A long time ago, terrible things happened to a man named Job. His family died, he lost everything he had, and he contracted an incredibly painful skin disease. He had every right to question God. And yet when Job begins asking God questions, God turns it around on him. God asks, “Hey Job, where were you when I laid the foundations of the Earth? Have you comprehended the expanse of the earth? Declare if you know all this. I’ll ask you and you tell me. Will you condemn me that you may be in the right? Shall the faultfinder contend with the Almighty?” (paraphrased from Job 38 and 40) The truth is Job had as much right to question God as the piece of pottery has to ask the potter why it’s green and not blue.

Francis Chan writes in Erasing Hell:

“We need to stop trying to domesticate God and confine him to tidy categories and compartments that reflect our human sentiments rather than His inexplicable ways. We serve a God whose ways our ways are incomprehensible, whose thoughts are not like our thoughts…Our God is not a person who is slightly more intelligent: his thoughts are infinitely higher than ours. Knowing that the gap is so large…it is natural-no, it is expected-that there will be times, many times, when you won’t figure Him out.

And that’s a really good thing. Because I don’t want God’s perfect thoughts to be like ours. Two hundred years ago, most people thought slavery was moral. Would you have liked God’s thoughts to be like humans’ thoughts then?

I’m glad His ways and thoughts are higher than ours because I would have never thought of the cross. I would have never thought of sending my son to die for this sinful world, a world where a man enters the Newtown elementary school and shoot children. I wouldn’t have done that, but I know, even more in light of this terrible tragedy, that our world needed it. I know that there’s nothing other than His perfect blood that would do as a sacrifice for this broken world and my broken soul.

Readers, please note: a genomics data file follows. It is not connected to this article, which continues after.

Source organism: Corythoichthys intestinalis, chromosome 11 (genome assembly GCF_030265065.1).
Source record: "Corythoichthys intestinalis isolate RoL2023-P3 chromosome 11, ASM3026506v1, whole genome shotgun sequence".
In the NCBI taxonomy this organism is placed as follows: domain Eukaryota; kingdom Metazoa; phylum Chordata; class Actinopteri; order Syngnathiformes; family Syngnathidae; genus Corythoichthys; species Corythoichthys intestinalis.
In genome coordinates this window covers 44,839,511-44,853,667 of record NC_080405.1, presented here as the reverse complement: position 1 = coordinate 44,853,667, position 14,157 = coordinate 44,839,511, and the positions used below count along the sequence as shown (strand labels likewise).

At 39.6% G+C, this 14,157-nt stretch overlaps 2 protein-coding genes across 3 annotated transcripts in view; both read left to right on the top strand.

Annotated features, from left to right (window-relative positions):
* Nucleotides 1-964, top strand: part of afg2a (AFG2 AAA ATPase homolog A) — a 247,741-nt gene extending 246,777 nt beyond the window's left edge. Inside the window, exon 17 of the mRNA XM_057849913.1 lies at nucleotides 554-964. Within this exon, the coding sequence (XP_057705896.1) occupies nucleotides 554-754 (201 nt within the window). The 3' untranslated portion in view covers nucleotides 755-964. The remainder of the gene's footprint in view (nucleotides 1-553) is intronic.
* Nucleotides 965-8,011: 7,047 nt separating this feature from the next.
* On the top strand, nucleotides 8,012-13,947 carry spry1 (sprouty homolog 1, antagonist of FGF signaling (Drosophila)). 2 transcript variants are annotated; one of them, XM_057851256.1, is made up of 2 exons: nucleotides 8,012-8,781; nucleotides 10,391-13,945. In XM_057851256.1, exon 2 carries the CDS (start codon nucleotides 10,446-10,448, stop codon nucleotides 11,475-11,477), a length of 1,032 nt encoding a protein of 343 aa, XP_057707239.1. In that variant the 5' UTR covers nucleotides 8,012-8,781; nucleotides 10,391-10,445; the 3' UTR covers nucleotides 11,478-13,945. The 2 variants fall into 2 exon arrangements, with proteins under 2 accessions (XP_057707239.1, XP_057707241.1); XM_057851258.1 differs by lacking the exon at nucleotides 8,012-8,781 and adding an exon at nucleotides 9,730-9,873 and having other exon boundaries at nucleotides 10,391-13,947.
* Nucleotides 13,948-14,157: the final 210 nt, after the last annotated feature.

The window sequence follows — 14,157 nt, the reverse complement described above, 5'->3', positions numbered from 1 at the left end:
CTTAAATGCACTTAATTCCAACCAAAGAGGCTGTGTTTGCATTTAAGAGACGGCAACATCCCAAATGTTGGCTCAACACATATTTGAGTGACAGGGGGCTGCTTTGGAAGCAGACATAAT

I’m not saying we should be indifferent towards these events or simply accept them either. God doesn’t expect us to be indifferent towards painful events. He calls us to mourn; He expects us to wrestle with Him. This world deals heavy blows and it’s natural to weep and cry out and ask questions in times like these. But I hope we arrive at the point Job did after God’s questioning. I hope we arrive at the conclusion that this life in this broken world isn’t about figuring out all of God’s mysteries. It’s about embracing Him and cherishing Him and resting in Him even when we don’t understand why this world is so screwed up or why He created this beautiful but messy world and placed us in the thick of things.

So I’ll curl up in His lap, rest my head in the curve of His shoulder, look up into those eyes of infinite power and knowledge and goodness, and ask “Why God?” And He will probably just say, “Trust me. Rest in me.” And I will.

But after resting and mourning, I better respond. And you better respond too. And we better start asking questions about why this happened and how we can prevent it in the future and how we can start making this world look more like the Kingdom of God.